African American Culture

The first African American peoples did not come the United States (US) by choice.  Instead, they were kidnapped, stolen, or sold against their will and brought to this country to face hardship, heartbreak, and turmoil for the rest of their lives.

All other peoples immigrating to the US came here by choice.  Even though these immigrants often faced hardship, heartbreak, and turmoil, too, they were here because they chose to be here.  That freedom of choice is critical to African American culture today.

Perhaps it’s the legacy of being ripped away from ancient cultural heritages from their native Africa that keeps the African American culture strong and vibrant in this country today.

Other immigrants left their ethnic cultural traditions behind when they chose to come here, in an effort to blend in to the established American culture.  Many of them even altered their names to sound more American and refused to speak their native languages.

The captive slaves had no say in their own names and were forbidden to speak their native tongues.  No doubt this absolute denial of all things familiar only served to strengthen any emotional ties to their homeland.  Some of them answered to their American names when necessary but retained African names and languages in private.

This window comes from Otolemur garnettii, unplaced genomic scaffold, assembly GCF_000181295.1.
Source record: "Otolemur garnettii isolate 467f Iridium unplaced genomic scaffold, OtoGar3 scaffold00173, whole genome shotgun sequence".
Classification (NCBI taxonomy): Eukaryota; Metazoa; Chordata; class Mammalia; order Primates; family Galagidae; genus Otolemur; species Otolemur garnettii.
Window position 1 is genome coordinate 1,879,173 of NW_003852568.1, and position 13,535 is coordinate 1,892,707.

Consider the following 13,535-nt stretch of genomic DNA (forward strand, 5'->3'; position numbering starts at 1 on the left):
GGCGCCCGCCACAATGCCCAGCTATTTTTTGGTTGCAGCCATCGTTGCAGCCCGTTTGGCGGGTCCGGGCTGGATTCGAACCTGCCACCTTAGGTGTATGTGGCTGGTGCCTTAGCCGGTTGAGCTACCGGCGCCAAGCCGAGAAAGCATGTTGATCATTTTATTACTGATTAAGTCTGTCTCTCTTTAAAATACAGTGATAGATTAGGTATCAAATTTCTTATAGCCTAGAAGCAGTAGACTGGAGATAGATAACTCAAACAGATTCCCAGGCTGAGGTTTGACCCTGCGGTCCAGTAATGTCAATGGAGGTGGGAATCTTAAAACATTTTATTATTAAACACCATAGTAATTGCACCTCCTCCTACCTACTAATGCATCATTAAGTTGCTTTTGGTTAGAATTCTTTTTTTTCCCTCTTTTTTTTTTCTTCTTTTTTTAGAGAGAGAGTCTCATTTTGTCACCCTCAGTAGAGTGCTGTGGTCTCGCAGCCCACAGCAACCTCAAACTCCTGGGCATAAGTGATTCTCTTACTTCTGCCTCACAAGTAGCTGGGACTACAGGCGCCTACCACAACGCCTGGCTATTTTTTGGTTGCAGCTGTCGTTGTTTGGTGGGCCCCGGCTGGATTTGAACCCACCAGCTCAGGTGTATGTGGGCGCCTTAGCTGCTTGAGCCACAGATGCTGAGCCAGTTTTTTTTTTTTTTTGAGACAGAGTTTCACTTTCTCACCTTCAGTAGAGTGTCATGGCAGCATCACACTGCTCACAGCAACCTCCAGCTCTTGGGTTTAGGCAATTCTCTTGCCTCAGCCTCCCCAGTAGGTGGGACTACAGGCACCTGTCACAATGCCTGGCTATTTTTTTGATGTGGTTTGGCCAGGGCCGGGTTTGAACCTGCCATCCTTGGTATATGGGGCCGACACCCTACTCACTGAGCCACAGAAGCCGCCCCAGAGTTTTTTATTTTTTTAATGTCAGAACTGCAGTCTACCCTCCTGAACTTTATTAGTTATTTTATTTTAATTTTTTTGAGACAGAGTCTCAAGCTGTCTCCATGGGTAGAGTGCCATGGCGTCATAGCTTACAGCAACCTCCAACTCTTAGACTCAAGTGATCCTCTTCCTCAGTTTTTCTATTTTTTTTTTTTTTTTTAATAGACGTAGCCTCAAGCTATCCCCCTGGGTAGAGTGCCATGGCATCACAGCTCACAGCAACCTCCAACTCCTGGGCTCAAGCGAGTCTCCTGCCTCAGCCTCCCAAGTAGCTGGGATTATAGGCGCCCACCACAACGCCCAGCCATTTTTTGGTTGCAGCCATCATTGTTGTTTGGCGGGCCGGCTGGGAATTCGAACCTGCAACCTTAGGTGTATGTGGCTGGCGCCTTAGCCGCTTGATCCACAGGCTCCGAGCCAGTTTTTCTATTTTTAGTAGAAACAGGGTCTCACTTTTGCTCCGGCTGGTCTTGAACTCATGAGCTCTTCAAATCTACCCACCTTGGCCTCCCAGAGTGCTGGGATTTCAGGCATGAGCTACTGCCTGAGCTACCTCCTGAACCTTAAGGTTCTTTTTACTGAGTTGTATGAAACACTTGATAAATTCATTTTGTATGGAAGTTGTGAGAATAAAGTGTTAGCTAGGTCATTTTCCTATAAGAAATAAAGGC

The African American culture today is once again embracing that ancient heritage and the American population in general is now more accepting than ever before of the significance of the African origins of such a large segment of the population.

The African American culture has influenced national culture to such a degree that many issues viewed throughout the world as American are actually African American.

Music is a perfect example of the Americanization of African American culture.  Jazz, blues, ragtime, and swing are musical genres that have deep African roots and the earliest performers of these styles were black.  Today’s rap, hip hop, soul, gospel, and R&B music was first performed by black artists.

Naming babies has become more traditionally African, too, in many circles.  For centuries, African American parents named their children following the European origins of white Americans.  Now, many black children received names derived from African roots, once again strengthening the bond between the African American culture and its African ancestry.

African Culture Native American Culture Free Quilt Patterns

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